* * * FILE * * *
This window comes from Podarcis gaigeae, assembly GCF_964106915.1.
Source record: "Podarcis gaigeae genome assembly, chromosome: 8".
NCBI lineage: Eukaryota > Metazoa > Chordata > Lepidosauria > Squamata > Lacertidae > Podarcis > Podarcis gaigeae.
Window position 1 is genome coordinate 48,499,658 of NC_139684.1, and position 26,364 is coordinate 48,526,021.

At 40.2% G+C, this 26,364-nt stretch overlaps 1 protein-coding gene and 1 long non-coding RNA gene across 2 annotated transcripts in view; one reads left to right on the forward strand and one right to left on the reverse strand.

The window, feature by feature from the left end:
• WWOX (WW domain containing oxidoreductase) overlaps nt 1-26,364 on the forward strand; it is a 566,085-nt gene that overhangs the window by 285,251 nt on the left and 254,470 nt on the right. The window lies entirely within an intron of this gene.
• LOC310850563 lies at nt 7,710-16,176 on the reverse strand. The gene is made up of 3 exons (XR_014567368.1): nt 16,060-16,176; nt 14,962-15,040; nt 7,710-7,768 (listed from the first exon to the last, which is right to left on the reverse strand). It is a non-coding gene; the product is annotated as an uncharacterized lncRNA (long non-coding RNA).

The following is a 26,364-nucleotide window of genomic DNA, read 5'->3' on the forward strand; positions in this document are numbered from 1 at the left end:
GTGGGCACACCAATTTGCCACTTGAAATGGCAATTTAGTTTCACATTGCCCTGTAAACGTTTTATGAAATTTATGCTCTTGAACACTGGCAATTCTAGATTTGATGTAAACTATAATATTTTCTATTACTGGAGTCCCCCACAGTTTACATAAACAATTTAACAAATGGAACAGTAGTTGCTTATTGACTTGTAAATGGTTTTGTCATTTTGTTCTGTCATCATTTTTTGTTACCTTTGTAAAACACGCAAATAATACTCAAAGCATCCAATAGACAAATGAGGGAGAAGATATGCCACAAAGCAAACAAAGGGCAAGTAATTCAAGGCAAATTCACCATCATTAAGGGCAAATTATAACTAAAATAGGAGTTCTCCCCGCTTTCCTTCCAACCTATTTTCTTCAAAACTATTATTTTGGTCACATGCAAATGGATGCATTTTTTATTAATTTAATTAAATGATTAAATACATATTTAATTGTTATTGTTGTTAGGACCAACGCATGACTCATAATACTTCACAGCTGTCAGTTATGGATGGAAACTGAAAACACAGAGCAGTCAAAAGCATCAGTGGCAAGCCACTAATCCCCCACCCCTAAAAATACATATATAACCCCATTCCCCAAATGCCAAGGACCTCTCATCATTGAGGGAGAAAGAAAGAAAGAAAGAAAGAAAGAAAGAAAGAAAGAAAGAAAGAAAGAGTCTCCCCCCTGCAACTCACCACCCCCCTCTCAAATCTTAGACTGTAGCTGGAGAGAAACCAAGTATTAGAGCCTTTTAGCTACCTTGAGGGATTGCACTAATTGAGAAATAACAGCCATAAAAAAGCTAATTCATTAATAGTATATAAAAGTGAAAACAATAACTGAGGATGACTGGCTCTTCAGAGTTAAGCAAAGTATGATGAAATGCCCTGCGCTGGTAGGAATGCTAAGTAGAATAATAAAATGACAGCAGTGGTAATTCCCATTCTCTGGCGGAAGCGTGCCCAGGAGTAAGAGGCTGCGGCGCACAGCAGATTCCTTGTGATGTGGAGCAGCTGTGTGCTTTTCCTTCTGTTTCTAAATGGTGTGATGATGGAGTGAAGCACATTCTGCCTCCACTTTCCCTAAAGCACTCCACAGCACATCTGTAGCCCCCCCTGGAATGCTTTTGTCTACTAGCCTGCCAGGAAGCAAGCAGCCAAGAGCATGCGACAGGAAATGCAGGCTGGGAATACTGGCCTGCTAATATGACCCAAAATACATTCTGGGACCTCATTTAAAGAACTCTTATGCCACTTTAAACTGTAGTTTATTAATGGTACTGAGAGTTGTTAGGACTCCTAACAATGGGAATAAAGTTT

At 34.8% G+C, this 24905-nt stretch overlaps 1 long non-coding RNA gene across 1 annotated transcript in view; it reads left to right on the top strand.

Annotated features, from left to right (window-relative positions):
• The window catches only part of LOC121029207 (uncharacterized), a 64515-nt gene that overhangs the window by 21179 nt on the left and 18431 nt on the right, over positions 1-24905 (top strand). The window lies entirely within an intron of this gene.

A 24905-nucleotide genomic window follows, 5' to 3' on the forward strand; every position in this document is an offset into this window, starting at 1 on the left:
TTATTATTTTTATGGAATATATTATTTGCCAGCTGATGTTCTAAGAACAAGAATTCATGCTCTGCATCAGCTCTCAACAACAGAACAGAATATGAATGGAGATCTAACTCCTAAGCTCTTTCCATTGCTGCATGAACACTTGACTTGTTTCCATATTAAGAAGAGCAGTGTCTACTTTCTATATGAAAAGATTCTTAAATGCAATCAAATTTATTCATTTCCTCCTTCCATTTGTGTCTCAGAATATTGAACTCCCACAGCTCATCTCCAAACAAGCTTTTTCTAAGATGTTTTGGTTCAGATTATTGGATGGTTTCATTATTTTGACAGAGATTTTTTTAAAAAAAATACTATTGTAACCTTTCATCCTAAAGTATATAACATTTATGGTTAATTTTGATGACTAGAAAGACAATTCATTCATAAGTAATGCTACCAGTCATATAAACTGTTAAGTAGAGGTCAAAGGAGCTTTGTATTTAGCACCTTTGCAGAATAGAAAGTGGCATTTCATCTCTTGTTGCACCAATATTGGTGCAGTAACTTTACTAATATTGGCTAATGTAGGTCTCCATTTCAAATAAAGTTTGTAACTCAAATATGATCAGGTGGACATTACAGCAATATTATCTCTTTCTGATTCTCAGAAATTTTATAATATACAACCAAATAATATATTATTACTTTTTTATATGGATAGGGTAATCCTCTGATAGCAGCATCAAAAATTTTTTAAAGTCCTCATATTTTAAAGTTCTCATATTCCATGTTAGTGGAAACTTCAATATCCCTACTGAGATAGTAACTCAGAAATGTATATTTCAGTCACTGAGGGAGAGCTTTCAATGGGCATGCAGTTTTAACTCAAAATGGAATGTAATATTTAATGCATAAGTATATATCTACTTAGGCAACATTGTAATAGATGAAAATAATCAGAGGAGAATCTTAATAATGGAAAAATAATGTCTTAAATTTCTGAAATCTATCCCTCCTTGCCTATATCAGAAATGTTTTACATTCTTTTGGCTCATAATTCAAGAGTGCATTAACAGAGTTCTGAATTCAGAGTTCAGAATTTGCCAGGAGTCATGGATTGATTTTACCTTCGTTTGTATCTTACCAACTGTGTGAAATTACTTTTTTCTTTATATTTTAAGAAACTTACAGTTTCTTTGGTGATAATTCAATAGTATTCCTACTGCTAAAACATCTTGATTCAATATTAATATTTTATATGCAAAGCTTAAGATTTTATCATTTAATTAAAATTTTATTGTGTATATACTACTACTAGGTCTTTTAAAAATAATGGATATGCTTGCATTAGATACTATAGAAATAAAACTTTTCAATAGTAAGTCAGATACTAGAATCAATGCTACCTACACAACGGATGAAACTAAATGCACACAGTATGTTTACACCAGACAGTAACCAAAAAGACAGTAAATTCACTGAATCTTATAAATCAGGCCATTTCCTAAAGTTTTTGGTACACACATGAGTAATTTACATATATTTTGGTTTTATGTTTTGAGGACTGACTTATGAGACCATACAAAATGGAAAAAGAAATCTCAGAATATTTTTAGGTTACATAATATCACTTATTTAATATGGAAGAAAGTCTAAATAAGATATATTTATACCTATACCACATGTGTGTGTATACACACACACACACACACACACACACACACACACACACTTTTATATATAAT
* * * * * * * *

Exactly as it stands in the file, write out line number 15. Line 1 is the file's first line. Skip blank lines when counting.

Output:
TTATTATTTTTATGGAATATATTATTTGCCAGCTGATGTTCTAAGAACAAGAATTCATGCTCTGCATCAGCTCTCAACAACAGAACAGAATATGAATGGAGATCTAACTCCTAAGCTCTTTCCATTGCTGCATGAACACTTGACTTGTTTCCATATTAAGAAGAGCAGTGTCTACTTTCTATATGAAAAGATTCTTAAATGCAATCAAATTTATTCATTTCCTCCTTCCATTTGTGTCTCAGAATATTGAACTCCCACAGCTCATCTCCAAACAAGCTTTTTCTAAGATGTTTTGGTTCAGATTATTGGATGGTTTCATTATTTTGACAGAGATTTTTTTAAAAAAAATACTATTGTAACCTTTCATCCTAAAGTATATAACATTTATGGTTAATTTTGATGACTAGAAAGACAATTCATTCATAAGTAATGCTACCAGTCATATAAACTGTTAAGTAGAGGTCAAAGGAGCTTTGTATTTAGCACCTTTGCAGAATAGAAAGTGGCATTTCATCTCTTGTTGCACCAATATTGGTGCAGTAACTTTACTAATATTGGCTAATGTAGGTCTCCATTTCAAATAAAGTTTGTAACTCAAATATGATCAGGTGGACATTACAGCAATATTATCTCTTTCTGATTCTCAGAAATTTTATAATATACAACCAAATAATATATTATTACTTTTTTATATGGATAGGGTAATCCTCTGATAGCAGCATCAAAAATTTTTTAAAGTCCTCATATTTTAAAGTTCTCATATTCCATGTTAGTGGAAACTTCAATATCCCTACTGAGATAGTAACTCAGAAATGTATATTTCAGTCACTGAGGGAGAGCTTTCAATGGGCATGCAGTTTTAACTCAAAATGGAATGTAATATTTAATGCATAAGTATATATCTACTTAGGCAACATTGTAATAGATGAAAATAATCAGAGGAGAATCTTAATAATGGAAAAATAATGTCTTAAATTTCTGAAATCTATCCCTCCTTGCCTATATCAGAAATGTTTTACATTCTTTTGGCTCATAATTCAAGAGTGCATTAACAGAGTTCTGAATTCAGAGTTCAGAATTTGCCAGGAGTCATGGATTGATTTTACCTTCGTTTGTATCTTACCAACTGTGTGAAATTACTTTTTTCTTTATATTTTAAGAAACTTACAGTTTCTTTGGTGATAATTCAATAGTATTCCTACTGCTAAAACATCTTGATTCAATATTAATATTTTATATGCAAAGCTTAAGATTTTATCATTTAATTAAAATTTTATTGTGTATATACTACTACTAGGTCTTTTAAAAATAATGGATATGCTTGCATTAGATACTATAGAAATAAAACTTTTCAATAGTAAGTCAGATACTAGAATCAATGCTACCTACACAACGGATGAAACTAAATGCACACAGTATGTTTACACCAGACAGTAACCAAAAAGACAGTAAATTCACTGAATCTTATAAATCAGGCCATTTCCTAAAGTTTTTGGTACACACATGAGTAATTTACATATATTTTGGTTTTATGTTTTGAGGACTGACTTATGAGACCATACAAAATGGAAAAAGAAATCTCAGAATATTTTTAGGTTACATAATATCACTTATTTAATATGGAAGAAAGTCTAAATAAGATATATTTATACCTATACCACATGTGTGTGTATACACACACACACACACACACACACACACACACACACACTTTTATATATAAT